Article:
I’m a little late to the party this year, but I’m finally getting round to planning my plot. I’ve been out with the tape measure, double-checking the size of my space before stealing Lewis’s coloured pencils to draw up my 2015 masterpiece.
I love plot planning, especially now I have a smaller kitchen garden rather than my big double rod allotment plot. Using a smaller space takes a bit of thinking, but is a really rewarding challenge – especially come high summer and your little growing area is not only beautiful but far more productive you ever thought possible.
I’m now in my third year of garden growing. Here are my 5 favourite tips for maximising your veg growing yields in a small space.
Start your Indoor Vegetable Gardening in your Apartment
Grow Vegetables in Containers
Using containers to grow vegetables has proven popular over the last few years, especially for people without a garden or allotment. Some growers, such as Mark from Vertical Veg, have done incredible things on balconies and in back yards.
I’ve had success with plenty of veg in containers, including peas, salad leaves, and chard. In fact, I think some crops are even better suited to containers. Carrots and parsnips grow well in florist buckets as you can control the soil, avoiding the irritating stumpy roots that you get if you have very stony soil.
Containers dry out quickly though, so make sure you keep on top of the watering.
Since I began growing in my back garden, I’ve made much better use of structures, such as wigwams. I used to grow my peas and mangetout in rows until I discovered high climbing varieties.
Some of these will grow to 6ft, making them perfect for wigwams. The beauty of wigwams is heavy crops in just a few square feet.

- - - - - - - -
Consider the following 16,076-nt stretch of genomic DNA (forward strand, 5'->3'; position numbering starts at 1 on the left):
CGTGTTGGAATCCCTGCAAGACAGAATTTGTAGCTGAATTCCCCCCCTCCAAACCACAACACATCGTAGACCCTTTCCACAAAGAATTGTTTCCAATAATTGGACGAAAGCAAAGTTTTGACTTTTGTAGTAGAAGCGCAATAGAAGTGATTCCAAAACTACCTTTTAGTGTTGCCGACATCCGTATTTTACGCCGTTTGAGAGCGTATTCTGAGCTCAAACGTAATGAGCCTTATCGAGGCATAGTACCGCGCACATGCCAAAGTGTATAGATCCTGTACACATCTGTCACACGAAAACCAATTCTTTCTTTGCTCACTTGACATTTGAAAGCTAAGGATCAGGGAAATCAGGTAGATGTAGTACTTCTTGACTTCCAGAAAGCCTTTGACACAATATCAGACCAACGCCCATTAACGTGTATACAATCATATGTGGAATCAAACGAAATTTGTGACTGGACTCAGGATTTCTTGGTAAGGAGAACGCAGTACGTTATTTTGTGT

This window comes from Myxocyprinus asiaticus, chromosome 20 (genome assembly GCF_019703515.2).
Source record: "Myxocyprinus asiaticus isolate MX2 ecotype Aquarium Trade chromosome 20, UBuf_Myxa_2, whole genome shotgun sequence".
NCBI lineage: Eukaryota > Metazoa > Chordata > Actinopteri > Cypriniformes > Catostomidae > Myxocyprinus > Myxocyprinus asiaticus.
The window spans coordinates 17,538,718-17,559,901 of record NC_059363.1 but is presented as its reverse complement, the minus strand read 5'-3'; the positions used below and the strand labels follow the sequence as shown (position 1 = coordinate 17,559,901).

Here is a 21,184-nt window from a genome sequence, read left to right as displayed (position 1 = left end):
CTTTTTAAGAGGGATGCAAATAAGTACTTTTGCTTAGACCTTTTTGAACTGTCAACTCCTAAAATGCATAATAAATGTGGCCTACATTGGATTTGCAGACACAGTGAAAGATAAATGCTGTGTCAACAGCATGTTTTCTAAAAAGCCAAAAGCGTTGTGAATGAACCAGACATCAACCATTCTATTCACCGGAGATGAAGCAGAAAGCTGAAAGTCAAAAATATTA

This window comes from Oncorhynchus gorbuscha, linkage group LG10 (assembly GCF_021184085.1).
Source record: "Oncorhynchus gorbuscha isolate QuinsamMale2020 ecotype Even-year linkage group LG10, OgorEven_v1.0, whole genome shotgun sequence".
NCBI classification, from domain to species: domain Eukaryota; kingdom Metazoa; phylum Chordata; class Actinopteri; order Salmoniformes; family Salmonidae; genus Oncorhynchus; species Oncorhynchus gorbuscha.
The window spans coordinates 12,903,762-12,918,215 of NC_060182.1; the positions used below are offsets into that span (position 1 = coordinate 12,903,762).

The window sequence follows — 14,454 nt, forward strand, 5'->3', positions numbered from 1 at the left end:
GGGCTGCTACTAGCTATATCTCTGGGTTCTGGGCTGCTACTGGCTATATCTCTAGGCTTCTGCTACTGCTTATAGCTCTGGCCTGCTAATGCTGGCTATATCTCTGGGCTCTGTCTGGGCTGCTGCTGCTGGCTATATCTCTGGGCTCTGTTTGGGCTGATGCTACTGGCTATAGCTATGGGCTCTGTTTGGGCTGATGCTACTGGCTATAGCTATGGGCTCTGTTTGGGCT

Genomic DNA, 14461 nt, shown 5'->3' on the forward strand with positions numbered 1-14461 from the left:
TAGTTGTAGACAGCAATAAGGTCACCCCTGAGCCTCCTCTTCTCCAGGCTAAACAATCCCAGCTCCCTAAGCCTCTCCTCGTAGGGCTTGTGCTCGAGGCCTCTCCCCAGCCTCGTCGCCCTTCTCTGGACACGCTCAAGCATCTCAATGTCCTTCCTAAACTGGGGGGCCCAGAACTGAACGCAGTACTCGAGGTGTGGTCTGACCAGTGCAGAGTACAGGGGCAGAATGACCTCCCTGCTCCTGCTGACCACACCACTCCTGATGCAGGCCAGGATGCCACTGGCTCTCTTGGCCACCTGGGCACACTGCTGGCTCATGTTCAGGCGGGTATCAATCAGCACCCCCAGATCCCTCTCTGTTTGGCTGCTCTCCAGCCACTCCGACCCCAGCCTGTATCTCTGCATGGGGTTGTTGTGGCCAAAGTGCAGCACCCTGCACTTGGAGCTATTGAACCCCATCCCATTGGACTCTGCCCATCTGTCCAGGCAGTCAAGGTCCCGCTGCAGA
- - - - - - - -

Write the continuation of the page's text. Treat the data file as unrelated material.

Which Veggies Should Your Grow Indoors?
One of my favourite GYO beginner tips is to grow what you like to eat. If you’re limited in space, don’t waste it with veg that we don’t eat much of. It’s a pretty obvious concept when you think about it, but there are still times that this passes me by. Use your space wisely and grow what you love. Six good harvests of things you enjoy or can store are better than a dozen crops you only half like.
Fastest Seeds for Indoor Vegetable Gardening
Intercropping is the idea of sowing a quick growing crop in with a slow-growing one. Whilst the slow grower plods on, you get a bonus harvest from the space. Typically, this is a Summer salady vegetable in alongside a leafy Winter plant, such as radishes sown amongst Brussel sprouts. I’ve also grown lettuce with my PSB, and dwarf French beans underneath sweetcorn (as suggested by Douglas of Sweet Pea Salads).
How To Sow Vegetables Indoors?
In a small area, it’s important to make the most of any available space. Plan to have seedlings ready to be planted out once you’ve pulled out a finished crop.
For example, get some French bean seedlings ready to go straight in after the broad beans finish, or pak choi to follow the first beetroot harvest.